Extreme Event Monitor
About this Product
The Extreme Event Monitor displays the climatological significance of the precipitation forecasted by the Weather Prediction Center (WPC). The climatological significance is represented by Average Recurrence Intervals (ARIs) of precipitation estimates from the NOAA Atlas-14, NOAA-40 and Atlas-2.
ARIs describe the expected amount of time (e.g., years) between periods of rainfall exceedances (usually in inches) at a given location. ARIs are approximately inversely related to the Annual Exceedance Probability, which describes the probability of a particular event occurring at any one location in any given year. For example, precipitation thresholds that have a 100-yr ARI have a 1-in-100 chance (i.e., 1% AEP) of occurring in any given year. The following table shows the equivalent AEP to ARIs ranging from 1-100 years.
This product is generated with WPC's Days 1-3 Quantitative Precipitation Forecasts (QPFs) for each 6- and 24-hour period. In the national mosaic, each contour level represents an ARI forecasted to be exceeded for the given time period. If the QPF for the given period is not expected to exceed the 1-yr ARI anywhere in the domain, the text at the center of the graphic will read "WPC-QPF NOT EXPECTED TO EXCEED THE 1-YR ARI". The value in recasting the QPF in the context of each ARI is that it allows the user to measure the climatological significance or "rarity" of a forecasted or observed rain event for any location. Furthermore, precipitation ARIs are used in the design of hydrologic and flood-control structures, so they are more relatable to emergency managers and key decision makers rather than absolute rain estimates alone.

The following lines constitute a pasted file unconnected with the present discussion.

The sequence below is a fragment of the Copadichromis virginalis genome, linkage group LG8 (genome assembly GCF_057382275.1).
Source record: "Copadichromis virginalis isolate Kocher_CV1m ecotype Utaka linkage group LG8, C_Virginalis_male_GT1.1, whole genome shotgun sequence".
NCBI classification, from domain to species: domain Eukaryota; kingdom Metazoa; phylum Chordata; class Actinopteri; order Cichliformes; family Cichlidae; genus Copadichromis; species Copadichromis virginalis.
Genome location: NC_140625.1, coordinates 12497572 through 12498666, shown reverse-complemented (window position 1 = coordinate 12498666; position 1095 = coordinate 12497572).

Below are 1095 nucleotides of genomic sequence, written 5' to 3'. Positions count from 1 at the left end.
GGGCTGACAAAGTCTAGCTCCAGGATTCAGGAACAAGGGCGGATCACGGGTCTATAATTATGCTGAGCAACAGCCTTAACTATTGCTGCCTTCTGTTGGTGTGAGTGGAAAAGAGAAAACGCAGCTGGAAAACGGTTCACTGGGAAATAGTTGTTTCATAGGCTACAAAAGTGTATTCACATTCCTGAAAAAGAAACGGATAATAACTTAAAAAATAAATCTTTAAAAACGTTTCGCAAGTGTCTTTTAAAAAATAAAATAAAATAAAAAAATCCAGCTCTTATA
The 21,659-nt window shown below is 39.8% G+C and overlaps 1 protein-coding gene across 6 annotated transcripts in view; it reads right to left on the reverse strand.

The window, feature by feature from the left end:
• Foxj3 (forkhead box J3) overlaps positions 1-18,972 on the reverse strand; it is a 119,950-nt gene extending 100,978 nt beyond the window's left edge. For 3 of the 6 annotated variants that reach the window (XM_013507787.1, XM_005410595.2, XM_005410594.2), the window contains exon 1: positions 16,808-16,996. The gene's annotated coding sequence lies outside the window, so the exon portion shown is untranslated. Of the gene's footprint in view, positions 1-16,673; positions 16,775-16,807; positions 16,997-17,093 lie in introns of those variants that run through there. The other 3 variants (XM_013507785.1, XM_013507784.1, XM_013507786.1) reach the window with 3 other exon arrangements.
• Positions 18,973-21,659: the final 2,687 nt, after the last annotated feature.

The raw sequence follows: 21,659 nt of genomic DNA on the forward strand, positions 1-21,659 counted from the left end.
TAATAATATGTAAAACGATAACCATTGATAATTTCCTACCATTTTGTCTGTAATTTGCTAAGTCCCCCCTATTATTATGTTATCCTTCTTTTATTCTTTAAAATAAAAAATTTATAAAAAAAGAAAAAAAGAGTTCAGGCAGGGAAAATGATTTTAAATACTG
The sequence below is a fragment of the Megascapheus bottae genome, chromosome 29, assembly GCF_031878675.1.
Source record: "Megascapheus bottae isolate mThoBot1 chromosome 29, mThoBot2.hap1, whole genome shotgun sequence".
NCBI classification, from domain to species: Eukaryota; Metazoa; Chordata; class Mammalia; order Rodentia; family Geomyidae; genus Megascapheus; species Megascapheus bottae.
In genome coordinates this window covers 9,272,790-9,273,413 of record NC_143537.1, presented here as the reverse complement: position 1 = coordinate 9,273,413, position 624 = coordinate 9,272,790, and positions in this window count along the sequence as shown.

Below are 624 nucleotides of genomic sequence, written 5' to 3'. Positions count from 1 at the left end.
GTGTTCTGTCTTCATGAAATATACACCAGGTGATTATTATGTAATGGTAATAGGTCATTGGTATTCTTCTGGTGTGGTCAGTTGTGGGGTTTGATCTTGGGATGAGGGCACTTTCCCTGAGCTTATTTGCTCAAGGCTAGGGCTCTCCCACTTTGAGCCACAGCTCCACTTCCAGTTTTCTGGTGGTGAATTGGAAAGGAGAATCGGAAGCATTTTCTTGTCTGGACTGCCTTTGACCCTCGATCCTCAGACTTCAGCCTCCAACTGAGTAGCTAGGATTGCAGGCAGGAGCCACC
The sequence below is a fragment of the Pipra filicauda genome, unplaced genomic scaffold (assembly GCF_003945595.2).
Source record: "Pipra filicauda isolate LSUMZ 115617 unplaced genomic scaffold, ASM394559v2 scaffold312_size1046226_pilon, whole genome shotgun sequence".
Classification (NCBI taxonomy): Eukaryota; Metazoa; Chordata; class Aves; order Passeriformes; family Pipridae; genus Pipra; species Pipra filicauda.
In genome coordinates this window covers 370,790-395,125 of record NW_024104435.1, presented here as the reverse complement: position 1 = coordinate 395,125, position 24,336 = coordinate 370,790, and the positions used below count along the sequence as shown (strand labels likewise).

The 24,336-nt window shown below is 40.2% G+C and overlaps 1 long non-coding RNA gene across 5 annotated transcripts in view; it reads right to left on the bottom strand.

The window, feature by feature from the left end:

Users can use the following key as a guide to interpreting the table:
Users should be aware that this product does not consider antecedent conditions and should not be used as a sole indicator for impacts from flooding. The severity of flooding is also dependent geographic location (urban vs. rural), antecedent conditions (e.g., soil characteristics and terrain), and total areal rainfall coverage. In general, large urban dams and levees are designed to withstand precipitation greater than the 100-yr ARI. Once the 100-yr ARI has been exceeded, these structures can fail and risk for damaging impacts to life and property is substantially increased.
The NOAA Atlas 14 data is available through the Precipitation Frequency Data Server, which provides point-based estimates of rainfall for ARIs between 1 and 1000 years for rainfall durations ranging from 5-mins up to 60 days based on a 90% confidence interval. Because the NOAA Atlas-14 update has not been completed for the pacific NW or Texas, the DOC Tech Paper 40 (1961) was used for TX, and the NOAA Atlas-2 (1973) was used for the Pac NW. These data were "stitched" together with the Atlas-14 data (courtesy of Dr. Russ Schumacher and Greg Herman).